SA platinum strike enters second day amid government mediated meeting

Posted by The Africa Report

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Striking Platinum Miners

Talks between a South African miners, government and platinum mining companies are underway in Johannesburg to end a crippling strike that entered its second day on Friday.

Close to 100 000 members of the Association of Mineworkers and Construction Union (Amcu) at some of the world’s biggest platinum mines, Impala, Lonmin and Anglo American went on strike this week demanding a salary increase. 

The militant union is demanding an entry level salary of 12 500 rand.

But mining companies argue the demands are too excessive and would cripple their operations.

The government fears the strike would further damage South Africa’s reputation as an attractive business and investment destination.

Lonmin said they were losing close to four and half million dollars a day due to the strike.

Implants told a local radio station that it was struggling financially. spokesman Johan Theron told the SABC:

“Business is struggling quite clearly. Most [platinum] mines in South Africa are not making any money,” Implats spokesman Johan Theron told the South African Broadcasting Corporation.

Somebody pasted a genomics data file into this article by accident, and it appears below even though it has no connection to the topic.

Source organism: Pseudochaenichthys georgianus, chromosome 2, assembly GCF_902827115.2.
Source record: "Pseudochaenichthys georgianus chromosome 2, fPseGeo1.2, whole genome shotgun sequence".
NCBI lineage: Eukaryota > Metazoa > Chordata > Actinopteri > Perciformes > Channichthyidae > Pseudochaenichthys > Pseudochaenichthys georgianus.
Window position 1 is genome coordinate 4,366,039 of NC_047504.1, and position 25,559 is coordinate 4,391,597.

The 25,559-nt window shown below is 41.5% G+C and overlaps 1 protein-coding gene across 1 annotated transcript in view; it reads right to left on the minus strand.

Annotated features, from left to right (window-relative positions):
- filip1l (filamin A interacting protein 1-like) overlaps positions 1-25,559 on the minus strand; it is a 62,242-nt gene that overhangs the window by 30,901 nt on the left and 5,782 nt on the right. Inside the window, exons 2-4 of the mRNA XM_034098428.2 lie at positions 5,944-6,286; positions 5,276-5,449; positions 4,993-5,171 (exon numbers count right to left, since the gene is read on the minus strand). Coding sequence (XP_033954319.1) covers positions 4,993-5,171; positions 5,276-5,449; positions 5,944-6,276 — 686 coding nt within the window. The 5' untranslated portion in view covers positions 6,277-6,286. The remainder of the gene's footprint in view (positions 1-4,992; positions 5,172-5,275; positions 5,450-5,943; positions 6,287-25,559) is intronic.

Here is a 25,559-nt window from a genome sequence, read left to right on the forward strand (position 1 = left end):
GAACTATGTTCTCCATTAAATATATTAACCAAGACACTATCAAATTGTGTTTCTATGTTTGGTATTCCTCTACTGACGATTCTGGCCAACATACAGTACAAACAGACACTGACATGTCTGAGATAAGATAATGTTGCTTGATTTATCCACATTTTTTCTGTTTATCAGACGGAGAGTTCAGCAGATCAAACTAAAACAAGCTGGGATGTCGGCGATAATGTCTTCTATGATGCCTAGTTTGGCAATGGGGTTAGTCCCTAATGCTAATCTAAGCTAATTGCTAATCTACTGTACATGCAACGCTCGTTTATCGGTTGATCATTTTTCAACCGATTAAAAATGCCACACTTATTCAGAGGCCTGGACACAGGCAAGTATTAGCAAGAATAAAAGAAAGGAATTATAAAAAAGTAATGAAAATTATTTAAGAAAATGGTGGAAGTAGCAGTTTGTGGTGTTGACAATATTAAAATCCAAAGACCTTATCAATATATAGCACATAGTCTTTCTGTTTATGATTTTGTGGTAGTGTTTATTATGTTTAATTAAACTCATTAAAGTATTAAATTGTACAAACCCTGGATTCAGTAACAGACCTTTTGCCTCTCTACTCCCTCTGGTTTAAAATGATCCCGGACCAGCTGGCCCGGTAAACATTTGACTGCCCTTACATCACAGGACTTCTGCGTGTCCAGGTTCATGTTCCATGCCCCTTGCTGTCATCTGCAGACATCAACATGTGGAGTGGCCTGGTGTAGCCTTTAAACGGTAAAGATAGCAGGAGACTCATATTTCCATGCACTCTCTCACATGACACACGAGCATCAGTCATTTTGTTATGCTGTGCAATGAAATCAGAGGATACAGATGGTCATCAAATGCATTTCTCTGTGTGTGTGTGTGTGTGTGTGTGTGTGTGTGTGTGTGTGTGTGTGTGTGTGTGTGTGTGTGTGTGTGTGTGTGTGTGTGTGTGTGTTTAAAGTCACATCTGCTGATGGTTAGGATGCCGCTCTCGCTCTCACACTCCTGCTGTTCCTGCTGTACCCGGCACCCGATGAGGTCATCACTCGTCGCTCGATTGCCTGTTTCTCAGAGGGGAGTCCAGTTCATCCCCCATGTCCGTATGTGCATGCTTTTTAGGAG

“If you look at Impala, our wage bill is R7 billion, so a 10-odd percent increase is an extra R700m which simply we don’t have.”

He said the company was trying to discuss with the unions involved in the platinum sector strike on how to help them improve profitability.

But AMCU said it was not prepared to compromise because its members work in dangerous environments and are paid a pittance.

Meanwhile, reports from police said violence has once again reared its ugly head.

“We have started to receive reports of roads barricading and other incidents that are in contravention of the law,” said the police’s Thulani Ngubane in a statement.

“This is happening despite the request by police as well as Amcu days prior and on the first day of the strike that all those who are on strike must respect the rule of law including the rights of those who are not on strike…”

Police said they are urging the union’s leadership to “take control of their members on the ground” so that the police can continue, “to do their work in providing safety to lives and properties.”